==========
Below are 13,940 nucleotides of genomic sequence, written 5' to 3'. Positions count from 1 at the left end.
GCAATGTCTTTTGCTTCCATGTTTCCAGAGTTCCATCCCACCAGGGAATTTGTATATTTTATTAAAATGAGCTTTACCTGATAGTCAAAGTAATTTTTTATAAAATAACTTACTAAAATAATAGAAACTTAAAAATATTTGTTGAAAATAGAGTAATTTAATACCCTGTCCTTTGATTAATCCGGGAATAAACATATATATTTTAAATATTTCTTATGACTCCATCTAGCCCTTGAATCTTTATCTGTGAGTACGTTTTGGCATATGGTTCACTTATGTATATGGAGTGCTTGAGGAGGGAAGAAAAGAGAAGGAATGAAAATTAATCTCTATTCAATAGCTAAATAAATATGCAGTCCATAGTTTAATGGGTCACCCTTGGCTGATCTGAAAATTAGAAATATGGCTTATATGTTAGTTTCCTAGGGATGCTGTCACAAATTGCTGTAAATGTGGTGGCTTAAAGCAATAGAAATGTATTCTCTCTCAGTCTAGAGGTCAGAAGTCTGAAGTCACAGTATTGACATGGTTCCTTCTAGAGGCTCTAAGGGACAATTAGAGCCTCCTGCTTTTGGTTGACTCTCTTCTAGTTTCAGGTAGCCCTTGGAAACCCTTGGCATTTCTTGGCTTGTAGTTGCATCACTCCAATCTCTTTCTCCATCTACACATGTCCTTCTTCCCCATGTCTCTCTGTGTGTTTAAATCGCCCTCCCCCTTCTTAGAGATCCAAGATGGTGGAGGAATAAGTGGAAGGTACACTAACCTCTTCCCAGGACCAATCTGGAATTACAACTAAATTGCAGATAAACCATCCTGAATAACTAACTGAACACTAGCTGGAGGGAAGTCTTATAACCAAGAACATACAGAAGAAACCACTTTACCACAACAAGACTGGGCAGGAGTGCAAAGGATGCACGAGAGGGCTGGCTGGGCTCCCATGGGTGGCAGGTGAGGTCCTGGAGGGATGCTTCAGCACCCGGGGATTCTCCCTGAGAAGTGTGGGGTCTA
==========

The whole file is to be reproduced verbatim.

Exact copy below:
Below are 13,940 nucleotides of genomic sequence, written 5' to 3'. Positions count from 1 at the left end.
GCAATGTCTTTTGCTTCCATGTTTCCAGAGTTCCATCCCACCAGGGAATTTGTATATTTTATTAAAATGAGCTTTACCTGATAGTCAAAGTAATTTTTTATAAAATAACTTACTAAAATAATAGAAACTTAAAAATATTTGTTGAAAATAGAGTAATTTAATACCCTGTCCTTTGATTAATCCGGGAATAAACATATATATTTTAAATATTTCTTATGACTCCATCTAGCCCTTGAATCTTTATCTGTGAGTACGTTTTGGCATATGGTTCACTTATGTATATGGAGTGCTTGAGGAGGGAAGAAAAGAGAAGGAATGAAAATTAATCTCTATTCAATAGCTAAATAAATATGCAGTCCATAGTTTAATGGGTCACCCTTGGCTGATCTGAAAATTAGAAATATGGCTTATATGTTAGTTTCCTAGGGATGCTGTCACAAATTGCTGTAAATGTGGTGGCTTAAAGCAATAGAAATGTATTCTCTCTCAGTCTAGAGGTCAGAAGTCTGAAGTCACAGTATTGACATGGTTCCTTCTAGAGGCTCTAAGGGACAATTAGAGCCTCCTGCTTTTGGTTGACTCTCTTCTAGTTTCAGGTAGCCCTTGGAAACCCTTGGCATTTCTTGGCTTGTAGTTGCATCACTCCAATCTCTTTCTCCATCTACACATGTCCTTCTTCCCCATGTCTCTCTGTGTGTTTAAATCGCCCTCCCCCTTCTTAGAGATCCAAGATGGTGGAGGAATAAGTGGAAGGTACACTAACCTCTTCCCAGGACCAATCTGGAATTACAACTAAATTGCAGATAAACCATCCTGAATAACTAACTGAACACTAGCTGGAGGGAAGTCTTATAACCAAGAACATACAGAAGAAACCACTTTACCACAACAAGACTGGGCAGGAGTGCAAAGGATGCACGAGAGGGCTGGCTGGGCTCCCATGGGTGGCAGGTGAGGTCCTGGAGGGATGCTTCAGCACCCGGGGATTCTCCCTGAGAAGTGTGGGGTCTA